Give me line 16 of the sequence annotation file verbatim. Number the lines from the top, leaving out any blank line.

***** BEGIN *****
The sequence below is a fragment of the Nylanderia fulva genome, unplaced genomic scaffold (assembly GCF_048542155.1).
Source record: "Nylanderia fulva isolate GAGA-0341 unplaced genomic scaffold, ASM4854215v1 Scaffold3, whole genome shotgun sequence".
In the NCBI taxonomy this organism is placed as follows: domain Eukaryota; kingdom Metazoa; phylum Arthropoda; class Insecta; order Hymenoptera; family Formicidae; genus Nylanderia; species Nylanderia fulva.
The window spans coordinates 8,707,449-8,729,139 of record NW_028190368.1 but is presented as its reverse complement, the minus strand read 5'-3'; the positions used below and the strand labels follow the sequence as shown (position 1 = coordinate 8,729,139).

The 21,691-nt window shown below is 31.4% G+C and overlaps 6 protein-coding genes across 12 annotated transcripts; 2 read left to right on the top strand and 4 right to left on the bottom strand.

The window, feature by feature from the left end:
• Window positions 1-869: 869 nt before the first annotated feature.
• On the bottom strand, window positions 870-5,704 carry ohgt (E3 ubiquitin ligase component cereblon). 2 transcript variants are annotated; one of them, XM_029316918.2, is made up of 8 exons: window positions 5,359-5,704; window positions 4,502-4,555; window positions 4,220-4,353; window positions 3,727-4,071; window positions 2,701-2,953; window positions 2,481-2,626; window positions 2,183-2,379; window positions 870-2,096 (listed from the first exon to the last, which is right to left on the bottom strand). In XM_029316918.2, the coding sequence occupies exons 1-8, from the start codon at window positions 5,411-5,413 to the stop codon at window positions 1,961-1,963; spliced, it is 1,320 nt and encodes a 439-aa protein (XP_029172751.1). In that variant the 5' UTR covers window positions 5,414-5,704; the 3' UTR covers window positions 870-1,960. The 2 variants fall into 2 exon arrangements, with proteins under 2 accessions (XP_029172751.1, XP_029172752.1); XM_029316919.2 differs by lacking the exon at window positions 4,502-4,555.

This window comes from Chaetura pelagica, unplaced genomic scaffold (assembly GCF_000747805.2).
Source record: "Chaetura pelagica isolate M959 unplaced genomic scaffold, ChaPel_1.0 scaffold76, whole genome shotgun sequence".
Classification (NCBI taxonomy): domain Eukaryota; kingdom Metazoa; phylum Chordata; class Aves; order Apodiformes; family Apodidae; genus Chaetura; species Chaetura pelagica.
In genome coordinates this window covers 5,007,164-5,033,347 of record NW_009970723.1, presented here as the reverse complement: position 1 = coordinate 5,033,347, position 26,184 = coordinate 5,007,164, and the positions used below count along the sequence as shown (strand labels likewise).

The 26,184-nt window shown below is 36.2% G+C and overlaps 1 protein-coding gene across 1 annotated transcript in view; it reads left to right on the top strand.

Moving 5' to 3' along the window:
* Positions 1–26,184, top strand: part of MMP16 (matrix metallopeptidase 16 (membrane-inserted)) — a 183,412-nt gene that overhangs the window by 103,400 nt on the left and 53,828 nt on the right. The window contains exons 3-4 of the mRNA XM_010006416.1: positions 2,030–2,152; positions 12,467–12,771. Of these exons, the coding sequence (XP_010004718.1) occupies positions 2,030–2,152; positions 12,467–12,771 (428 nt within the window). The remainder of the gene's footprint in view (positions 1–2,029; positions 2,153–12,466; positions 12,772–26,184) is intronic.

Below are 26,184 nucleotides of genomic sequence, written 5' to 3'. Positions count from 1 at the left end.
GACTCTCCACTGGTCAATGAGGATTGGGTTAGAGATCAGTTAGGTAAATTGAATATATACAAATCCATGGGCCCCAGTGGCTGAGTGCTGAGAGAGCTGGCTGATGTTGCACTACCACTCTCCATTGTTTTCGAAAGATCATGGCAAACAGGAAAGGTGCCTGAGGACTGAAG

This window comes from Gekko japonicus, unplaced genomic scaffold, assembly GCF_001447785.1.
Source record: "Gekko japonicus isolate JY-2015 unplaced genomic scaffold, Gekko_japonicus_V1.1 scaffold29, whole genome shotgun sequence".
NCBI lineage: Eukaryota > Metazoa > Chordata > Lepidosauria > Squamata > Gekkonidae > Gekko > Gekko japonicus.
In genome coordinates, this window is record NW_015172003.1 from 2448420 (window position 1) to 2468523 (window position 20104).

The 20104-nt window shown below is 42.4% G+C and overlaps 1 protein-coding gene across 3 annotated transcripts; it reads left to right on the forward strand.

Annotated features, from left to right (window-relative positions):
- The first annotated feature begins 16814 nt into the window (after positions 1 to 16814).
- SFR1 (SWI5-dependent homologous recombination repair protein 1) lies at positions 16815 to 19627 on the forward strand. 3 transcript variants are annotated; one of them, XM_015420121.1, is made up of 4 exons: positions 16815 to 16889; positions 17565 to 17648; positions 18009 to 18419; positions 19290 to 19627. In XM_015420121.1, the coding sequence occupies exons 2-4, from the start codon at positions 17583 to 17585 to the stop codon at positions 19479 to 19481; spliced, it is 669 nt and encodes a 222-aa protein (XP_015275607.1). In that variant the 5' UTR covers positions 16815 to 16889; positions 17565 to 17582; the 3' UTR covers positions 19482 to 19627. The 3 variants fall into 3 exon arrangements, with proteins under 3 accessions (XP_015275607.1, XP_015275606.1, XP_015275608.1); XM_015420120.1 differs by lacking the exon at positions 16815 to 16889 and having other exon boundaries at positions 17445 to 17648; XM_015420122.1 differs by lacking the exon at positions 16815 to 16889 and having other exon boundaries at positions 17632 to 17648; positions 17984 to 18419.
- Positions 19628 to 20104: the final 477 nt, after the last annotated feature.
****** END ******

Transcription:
Below are 26,184 nucleotides of genomic sequence, written 5' to 3'. Positions count from 1 at the left end.